My Kind of Town: Whitstable is a magical mix of big skies and small streets

Annalie Riches


This is my first time living in an actual town and I’m finding it a pretty perfect place to be. I grew up in suburbia and hated the endless low-density sprawl that made it hard to see friends. There were no chance encounters or last-minute meet-ups – everything had to be planned.

When I could I moved to cities where higher densities made more convivial, walkable districts. I could buy food, see friends and go to the pub by foot. I’m sure many of my attitudes to density and car dependency were formed by the tedium of being a teenager in Orpington, but I’ve never looked back and would never chose to live anywhere where I was reliant on a vehicle.

We started coming to Whitstable regularly for weekends after my son was born, and found it increasingly difficult to leave on Sunday. When a place at a small local infant school unexpectedly became free, we arrived suddenly.

It is never boring to gaze at the horizon; objects shift in and out of visibility and change colour with the light: Sheppey, Southend, wind farms and the Maunsell Forts”

There is something magical about this place that comes in from the sea. I’ve discovered that I love swimming all year, in winter screaming into the wind with the shock of it. It is never boring to gaze at the horizon; objects shift in and out of visibility and change colour with the light: Sheppey, Southend, wind farms and the Maunsell Fort – concrete sea defence structures that look like tiny mushrooms growing out of the sea. Tankers pass slowly towards London.

Despite being privately owned in parts, the beach feels like a public space or common land. There is a special character created by the absence of a road along it. Houses, pubs and restaurants back onto it with gardens hitting the low sea wall. This is very unusual: most seaside towns have a large road between them and the beach, giving it a remote and exposed character. There is an intimacy to Whitstable beach, created by the backs of houses and regular groynes, which together with the general absence of rules (for example you can light a fire below the tide line) make it feel ours.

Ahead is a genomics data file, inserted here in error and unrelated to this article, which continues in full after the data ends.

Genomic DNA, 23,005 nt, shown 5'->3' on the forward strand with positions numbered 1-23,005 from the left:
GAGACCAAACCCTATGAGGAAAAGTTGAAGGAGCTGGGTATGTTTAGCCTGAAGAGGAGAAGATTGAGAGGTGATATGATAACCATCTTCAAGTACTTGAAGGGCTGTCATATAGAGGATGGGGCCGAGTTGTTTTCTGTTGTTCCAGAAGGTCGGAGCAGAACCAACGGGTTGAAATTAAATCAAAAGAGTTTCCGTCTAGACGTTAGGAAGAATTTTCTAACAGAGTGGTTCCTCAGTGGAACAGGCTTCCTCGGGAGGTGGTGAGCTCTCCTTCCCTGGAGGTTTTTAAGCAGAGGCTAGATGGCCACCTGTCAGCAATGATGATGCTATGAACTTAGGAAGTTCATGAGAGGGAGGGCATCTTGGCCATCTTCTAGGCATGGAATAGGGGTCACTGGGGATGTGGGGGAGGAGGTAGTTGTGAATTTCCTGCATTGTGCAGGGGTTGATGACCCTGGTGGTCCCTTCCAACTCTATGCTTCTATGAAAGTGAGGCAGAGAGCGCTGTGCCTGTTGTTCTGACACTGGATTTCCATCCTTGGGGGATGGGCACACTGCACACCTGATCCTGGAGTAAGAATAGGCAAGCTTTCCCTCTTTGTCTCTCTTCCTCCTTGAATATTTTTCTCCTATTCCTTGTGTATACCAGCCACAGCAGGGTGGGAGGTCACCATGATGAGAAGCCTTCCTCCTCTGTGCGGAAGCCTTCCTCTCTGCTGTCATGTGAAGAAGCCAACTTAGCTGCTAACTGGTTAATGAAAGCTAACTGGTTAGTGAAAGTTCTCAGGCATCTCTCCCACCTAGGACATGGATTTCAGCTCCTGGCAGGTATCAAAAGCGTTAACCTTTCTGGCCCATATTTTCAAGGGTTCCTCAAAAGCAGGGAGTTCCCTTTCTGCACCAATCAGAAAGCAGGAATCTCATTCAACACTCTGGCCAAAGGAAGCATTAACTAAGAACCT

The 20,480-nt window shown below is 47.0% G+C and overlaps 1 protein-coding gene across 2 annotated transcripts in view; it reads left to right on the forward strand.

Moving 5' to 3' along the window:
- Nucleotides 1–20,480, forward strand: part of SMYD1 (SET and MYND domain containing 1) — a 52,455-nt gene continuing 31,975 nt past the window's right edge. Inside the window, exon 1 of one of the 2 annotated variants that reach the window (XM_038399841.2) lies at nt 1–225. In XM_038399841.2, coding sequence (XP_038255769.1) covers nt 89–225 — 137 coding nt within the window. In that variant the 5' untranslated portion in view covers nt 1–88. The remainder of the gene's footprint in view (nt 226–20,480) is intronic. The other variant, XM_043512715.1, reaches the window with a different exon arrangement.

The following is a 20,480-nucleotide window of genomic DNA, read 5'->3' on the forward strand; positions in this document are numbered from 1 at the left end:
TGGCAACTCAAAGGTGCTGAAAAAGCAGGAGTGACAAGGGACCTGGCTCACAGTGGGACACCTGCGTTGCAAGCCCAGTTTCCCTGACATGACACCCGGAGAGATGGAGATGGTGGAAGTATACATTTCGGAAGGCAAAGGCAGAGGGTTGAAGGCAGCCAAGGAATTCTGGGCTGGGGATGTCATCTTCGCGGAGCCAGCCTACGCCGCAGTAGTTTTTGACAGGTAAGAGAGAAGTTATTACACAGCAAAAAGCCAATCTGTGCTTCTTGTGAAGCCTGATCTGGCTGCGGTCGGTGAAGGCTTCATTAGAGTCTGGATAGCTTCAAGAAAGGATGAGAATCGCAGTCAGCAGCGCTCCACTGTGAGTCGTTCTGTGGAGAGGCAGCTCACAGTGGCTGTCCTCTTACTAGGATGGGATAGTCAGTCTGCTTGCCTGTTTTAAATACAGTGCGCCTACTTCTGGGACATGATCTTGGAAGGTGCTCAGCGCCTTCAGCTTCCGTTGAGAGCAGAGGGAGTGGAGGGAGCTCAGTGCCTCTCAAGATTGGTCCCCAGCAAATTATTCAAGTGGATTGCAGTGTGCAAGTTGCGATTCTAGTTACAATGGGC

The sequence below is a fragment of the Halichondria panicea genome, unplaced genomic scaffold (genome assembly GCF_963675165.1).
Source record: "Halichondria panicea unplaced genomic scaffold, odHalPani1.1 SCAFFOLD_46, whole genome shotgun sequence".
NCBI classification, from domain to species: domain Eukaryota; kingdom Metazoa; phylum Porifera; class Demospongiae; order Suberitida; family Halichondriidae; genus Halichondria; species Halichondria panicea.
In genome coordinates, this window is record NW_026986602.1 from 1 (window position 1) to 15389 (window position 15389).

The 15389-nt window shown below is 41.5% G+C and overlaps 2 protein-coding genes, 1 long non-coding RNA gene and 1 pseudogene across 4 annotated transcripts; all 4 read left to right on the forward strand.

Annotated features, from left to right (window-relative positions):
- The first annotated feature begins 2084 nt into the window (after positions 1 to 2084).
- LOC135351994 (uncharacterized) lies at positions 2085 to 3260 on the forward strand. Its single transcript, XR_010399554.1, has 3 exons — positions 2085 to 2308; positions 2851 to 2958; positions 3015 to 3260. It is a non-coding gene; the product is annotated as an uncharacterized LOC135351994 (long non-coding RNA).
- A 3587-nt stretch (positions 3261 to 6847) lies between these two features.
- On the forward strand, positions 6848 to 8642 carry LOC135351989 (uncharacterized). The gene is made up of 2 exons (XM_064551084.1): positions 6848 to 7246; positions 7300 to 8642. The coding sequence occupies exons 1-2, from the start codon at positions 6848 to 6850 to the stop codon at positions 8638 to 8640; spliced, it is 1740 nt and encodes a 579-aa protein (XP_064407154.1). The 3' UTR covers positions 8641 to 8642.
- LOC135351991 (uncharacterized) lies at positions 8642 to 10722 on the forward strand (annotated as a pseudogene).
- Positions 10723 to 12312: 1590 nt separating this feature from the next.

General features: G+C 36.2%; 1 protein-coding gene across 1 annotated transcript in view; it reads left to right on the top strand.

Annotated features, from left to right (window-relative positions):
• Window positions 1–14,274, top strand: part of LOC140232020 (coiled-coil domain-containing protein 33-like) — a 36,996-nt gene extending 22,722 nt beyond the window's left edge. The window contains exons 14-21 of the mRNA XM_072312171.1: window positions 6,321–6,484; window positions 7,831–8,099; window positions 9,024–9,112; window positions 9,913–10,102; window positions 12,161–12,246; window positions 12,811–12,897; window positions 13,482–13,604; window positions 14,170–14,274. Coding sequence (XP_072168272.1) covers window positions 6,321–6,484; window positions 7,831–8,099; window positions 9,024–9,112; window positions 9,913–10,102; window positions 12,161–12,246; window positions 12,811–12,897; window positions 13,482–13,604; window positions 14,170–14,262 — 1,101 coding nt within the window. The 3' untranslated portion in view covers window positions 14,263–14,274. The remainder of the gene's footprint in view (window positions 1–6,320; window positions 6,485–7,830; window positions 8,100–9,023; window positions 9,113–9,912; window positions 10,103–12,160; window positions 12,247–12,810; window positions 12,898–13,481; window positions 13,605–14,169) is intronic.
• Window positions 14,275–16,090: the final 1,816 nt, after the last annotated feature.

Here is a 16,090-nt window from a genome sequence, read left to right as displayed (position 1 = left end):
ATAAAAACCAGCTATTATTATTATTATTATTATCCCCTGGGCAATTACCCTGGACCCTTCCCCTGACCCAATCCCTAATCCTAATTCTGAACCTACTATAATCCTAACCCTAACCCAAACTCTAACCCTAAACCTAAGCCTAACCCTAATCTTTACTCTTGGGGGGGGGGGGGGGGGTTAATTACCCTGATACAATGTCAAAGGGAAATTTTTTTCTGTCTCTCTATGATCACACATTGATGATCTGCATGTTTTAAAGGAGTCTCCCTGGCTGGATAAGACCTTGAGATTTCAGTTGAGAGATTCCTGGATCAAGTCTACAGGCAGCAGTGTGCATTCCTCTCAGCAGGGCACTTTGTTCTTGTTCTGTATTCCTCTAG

Whitstable has what is currently being referred to as a ‘gentle density’. It has narrow streets with small houses in terraces or clusters. Streets are criss-crossed with narrow alleys, each with its own peculiar character and name. A knowledge of these allows you to traverse the town barely touching a pavement.

It is eminently walkable and cyclable, and hunting down a parking space takes too much time to make driving a favourable option. Everything you need day-to-day – schools, shops, the station – is within a 15-minute walk. Sprawl is avoided by topography and infrastructure. To the east the railway squeezes the land into the sea and it re-emerges as Seasalter, a flat marshy sea plain dotted with sheep, houses and caravan parks. To the west, higher land meets the sea with Tankerton on its top with a suburban road layout.

My experience of time has changed here. There is a large tidal reach so the landscape alters dramatically twice a day. There is a seasonal quality to life. A form of hibernation occurs in the winter when Whitstable empties of people, and often the beach can be too hostile to walk on. It’s my favourite time of year: the crowds have left, there’s a wonderful bleakness to the changing seascape, and the wind rattles our timber house so it creaks like a ship.